JLC and Symbi Homes recently launched the “Queen of Zero” case study following the progress of a new custom single-family home in a Maryland suburb just outside Washington, DC. This article discusses the aesthetic style of the home inspired by the site’s original 1901 Queen Anne Victorian property that burned down in 2020.
When I first drove by the burned-out carcass of a recent Victorian house fire, I imagined the lot would soon be occupied by a contemporary craftsman home, the design favored by most single-family developers in this historic commuter neighborhood just six miles from the U.S. Capitol. Compared to the architecture of the original Queen Anne Victorian, building in a modern-day craftsman style would be more familiar to local contractors, less expensive, easier to source materials, and no doubt completed in less time.
I was pleasantly surprised to discover that the homeowner had already engaged a local architect, Michael Romero, to resurrect the essence of his original Queen Anne. Aside from finding the Victorian aesthetically pleasing, the owner felt committed to helping preserve the past, hearkening back to an era when a booming economy and growing middle class fueled a frenzy of grand and fanciful Victorian homebuilding across the US.
Victorian architecture connotes the design period during Queen Victoria’s reign of the British monarchy (1837-1901). Common characteristics of Victorian homes include tall ceilings, large windows, resplendently welcoming front porches, and a plethora of design details from neoclassical and Gothic revival traditions adorning interior and exterior finishes. The Queen Anne was one of many distinct Victorian styles that became popular in the U.S. at the turn of the century distinguished by its steep gabled roofs, rounded turret towers, and wrap around porches.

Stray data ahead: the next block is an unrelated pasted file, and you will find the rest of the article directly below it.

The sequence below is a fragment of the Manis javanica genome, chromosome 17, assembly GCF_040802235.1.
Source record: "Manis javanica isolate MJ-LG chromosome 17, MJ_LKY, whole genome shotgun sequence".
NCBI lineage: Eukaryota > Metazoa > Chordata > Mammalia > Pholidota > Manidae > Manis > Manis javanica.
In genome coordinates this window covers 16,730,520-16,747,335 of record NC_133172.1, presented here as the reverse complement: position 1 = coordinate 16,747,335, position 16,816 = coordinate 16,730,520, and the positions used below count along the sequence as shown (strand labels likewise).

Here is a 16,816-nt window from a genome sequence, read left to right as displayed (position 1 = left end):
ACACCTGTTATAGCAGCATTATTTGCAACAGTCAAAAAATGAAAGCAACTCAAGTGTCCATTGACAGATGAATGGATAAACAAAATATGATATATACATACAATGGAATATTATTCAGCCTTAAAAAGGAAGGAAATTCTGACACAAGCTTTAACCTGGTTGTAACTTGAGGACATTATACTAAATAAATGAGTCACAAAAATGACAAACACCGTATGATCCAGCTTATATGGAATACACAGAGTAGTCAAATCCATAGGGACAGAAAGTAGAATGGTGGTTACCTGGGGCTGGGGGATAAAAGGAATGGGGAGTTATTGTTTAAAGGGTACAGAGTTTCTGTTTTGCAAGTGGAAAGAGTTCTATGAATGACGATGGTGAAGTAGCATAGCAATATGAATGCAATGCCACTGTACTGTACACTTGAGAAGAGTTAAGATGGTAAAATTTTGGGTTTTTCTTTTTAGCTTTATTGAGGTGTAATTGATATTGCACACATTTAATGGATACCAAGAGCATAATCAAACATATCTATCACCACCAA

The Victorian era in architecture was made feasible, in part, by technological advancements of the Industrial Revolution. Victorian interiors were often chock-full of hardwood details— ornate fireplace mantels, wainscotting, elaborate staircases. Legendary builder and preservation expert Brent Hull explains, “Hardwoods like walnut, mahogany, oak, cherry were impossible to work with hand tools.” The advent of power tools greatly expanded the repertoires of carpenters and made these embellishments affordable for middle-class families.
Adornments aside, Victorian architecture also incorporated important functional design elements. Many of the patterns and traditions of the Victorian, explains Romero, were developed not out of vanity, but in response to the climate and the locally available materials. Taller double-hung windows maximized interior air flow, the porches and extended eaves reduced solar heat gain, and steep roof pitches helped manage snow loads.
Over the years, many Victorians have succumbed to fires, and others have suffered the fate of irreverent renovations with many a façade obscured with stucco or vinyl siding. One particularly disastrous trend of Post-War “improvements” included the addition of asbestos shingled siding sold as a low-maintenance fire retardant which “sheared the Victorians of all detail and character and wasn’t even fireproof” (Baer et al, 1978, p. 9).
However, in the 1970s, appreciation of the Victorian home experienced a revival in the hippy enclaves of downtown San Francisco (Baer et al, 1978). Restoring the exteriors with several vibrant paint colors (anywhere from 4-11 distinct colors accentuating the architectural details), this rebirth has become known as the "Painted Ladies" style, a Victorian embellishment that has since spread across the country.
How Do You Recreate a Victorian?